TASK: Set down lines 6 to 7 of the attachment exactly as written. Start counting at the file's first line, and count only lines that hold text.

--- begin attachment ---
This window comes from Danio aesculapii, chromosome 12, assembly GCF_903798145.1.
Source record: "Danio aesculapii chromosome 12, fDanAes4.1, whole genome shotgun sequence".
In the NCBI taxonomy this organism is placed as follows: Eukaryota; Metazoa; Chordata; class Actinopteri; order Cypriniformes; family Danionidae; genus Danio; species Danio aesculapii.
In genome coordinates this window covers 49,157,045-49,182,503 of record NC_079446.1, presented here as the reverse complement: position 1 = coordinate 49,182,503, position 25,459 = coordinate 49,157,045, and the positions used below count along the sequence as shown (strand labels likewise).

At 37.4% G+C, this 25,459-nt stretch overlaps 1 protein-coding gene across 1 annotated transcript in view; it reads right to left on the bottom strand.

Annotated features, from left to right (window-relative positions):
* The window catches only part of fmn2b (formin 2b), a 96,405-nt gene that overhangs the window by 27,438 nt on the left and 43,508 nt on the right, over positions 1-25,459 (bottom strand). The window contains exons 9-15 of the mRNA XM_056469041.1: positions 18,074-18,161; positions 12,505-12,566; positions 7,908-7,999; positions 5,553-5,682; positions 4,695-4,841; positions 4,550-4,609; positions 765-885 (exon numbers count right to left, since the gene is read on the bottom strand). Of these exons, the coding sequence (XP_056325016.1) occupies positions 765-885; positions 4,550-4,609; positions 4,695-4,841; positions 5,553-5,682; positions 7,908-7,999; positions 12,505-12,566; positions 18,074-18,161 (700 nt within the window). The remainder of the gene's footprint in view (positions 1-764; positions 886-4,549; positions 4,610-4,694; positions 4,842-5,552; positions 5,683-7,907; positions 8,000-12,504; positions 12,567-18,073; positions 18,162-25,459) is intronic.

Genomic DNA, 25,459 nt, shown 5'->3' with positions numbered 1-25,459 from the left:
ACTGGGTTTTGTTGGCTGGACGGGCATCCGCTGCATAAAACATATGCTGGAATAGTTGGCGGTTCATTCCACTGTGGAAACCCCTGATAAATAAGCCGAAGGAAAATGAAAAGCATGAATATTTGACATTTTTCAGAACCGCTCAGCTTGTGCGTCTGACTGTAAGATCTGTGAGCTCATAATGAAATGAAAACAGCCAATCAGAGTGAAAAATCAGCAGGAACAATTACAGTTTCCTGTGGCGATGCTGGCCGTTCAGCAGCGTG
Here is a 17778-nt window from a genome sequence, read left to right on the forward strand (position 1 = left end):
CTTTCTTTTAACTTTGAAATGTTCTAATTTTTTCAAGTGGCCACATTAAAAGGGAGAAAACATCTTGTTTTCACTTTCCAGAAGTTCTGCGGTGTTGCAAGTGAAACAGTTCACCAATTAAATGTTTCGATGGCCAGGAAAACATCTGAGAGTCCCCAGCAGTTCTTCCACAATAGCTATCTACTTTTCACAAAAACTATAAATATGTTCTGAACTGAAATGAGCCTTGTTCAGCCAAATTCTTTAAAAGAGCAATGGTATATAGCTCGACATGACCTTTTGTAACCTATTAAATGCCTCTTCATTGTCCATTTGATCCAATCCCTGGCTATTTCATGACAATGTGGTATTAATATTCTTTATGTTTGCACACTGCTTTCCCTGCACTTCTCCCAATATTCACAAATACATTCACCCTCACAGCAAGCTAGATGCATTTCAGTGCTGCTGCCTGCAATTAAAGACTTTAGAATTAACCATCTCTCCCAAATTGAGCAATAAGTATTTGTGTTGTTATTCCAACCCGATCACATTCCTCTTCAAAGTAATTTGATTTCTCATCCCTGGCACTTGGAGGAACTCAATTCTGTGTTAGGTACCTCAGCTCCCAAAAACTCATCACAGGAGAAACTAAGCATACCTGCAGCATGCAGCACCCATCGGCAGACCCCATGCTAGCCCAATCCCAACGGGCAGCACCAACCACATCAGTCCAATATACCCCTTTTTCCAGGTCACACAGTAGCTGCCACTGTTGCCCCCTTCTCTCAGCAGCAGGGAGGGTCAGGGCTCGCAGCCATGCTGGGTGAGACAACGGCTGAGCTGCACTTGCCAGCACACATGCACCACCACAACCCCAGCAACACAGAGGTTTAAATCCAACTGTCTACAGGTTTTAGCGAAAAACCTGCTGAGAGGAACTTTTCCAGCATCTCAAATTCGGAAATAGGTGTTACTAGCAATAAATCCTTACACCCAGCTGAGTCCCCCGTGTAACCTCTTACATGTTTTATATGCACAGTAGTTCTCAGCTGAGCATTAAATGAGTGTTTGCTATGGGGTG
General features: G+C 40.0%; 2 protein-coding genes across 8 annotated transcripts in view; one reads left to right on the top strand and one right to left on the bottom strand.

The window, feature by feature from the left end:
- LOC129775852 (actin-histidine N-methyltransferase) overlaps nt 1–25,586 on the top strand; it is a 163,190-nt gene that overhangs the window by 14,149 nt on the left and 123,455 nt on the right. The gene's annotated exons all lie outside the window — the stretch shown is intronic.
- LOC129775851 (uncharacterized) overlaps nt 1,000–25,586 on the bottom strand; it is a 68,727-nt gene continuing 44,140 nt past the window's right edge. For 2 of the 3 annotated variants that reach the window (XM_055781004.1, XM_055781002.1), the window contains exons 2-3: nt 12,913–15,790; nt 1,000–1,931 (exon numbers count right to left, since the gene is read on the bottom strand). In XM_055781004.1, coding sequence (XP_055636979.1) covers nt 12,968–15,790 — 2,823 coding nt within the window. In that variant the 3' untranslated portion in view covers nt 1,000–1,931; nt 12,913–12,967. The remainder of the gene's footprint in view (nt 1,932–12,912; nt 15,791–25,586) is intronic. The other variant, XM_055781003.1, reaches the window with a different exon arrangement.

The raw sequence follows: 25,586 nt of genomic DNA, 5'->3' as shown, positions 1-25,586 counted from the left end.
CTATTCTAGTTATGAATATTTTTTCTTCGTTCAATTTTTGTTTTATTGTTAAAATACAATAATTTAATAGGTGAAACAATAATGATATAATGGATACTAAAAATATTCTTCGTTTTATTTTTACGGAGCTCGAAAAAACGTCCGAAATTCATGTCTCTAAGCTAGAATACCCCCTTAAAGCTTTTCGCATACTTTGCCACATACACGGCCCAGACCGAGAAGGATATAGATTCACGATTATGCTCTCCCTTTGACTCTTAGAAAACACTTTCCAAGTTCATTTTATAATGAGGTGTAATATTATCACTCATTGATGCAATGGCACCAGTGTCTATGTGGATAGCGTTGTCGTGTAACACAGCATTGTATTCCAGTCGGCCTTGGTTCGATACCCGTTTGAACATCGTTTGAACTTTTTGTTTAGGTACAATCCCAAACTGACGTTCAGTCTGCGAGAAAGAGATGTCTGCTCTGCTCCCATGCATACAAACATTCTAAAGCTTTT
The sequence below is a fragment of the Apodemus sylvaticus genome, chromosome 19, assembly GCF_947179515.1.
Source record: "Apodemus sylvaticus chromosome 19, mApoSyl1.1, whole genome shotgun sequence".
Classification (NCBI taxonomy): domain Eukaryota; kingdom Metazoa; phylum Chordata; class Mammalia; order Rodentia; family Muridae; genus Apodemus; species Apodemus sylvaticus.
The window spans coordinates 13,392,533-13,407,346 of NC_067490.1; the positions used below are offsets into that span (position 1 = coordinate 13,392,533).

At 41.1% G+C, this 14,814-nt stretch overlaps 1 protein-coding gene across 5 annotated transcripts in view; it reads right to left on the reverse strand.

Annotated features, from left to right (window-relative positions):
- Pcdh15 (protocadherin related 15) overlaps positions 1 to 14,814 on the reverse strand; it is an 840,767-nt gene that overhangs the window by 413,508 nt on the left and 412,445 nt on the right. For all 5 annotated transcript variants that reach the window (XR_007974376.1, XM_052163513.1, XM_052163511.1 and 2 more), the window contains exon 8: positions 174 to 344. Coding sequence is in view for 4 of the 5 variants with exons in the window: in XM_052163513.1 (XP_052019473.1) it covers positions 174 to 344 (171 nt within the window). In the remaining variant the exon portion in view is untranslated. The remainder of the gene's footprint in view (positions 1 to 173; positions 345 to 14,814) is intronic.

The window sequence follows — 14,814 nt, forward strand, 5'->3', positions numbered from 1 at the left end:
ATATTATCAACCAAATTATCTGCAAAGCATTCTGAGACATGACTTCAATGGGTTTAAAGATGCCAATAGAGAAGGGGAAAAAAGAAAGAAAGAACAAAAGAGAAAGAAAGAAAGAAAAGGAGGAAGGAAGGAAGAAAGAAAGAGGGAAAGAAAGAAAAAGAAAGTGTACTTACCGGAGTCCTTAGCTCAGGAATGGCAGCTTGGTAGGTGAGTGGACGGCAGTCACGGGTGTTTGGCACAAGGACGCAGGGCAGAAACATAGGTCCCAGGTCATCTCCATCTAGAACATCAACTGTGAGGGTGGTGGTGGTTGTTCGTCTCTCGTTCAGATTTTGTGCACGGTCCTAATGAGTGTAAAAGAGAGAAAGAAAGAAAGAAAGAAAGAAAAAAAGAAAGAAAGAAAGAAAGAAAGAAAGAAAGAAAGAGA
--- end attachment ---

Annotated features, from left to right (window-relative positions):
* The window catches only part of fmn2b (formin 2b), a 96,405-nt gene that overhangs the window by 27,438 nt on the left and 43,508 nt on the right, over positions 1-25,459 (bottom strand). The window contains exons 9-15 of the mRNA XM_056469041.1: positions 18,074-18,161; positions 12,505-12,566; positions 7,908-7,999; positions 5,553-5,682; positions 4,695-4,841; positions 4,550-4,609; positions 765-885 (exon numbers count right to left, since the gene is read on the bottom strand). Of these exons, the coding sequence (XP_056325016.1) occupies positions 765-885; positions 4,550-4,609; positions 4,695-4,841; positions 5,553-5,682; positions 7,908-7,999; positions 12,505-12,566; positions 18,074-18,161 (700 nt within the window). The remainder of the gene's footprint in view (positions 1-764; positions 886-4,549; positions 4,610-4,694; positions 4,842-5,552; positions 5,683-7,907; positions 8,000-12,504; positions 12,567-18,073; positions 18,162-25,459) is intronic.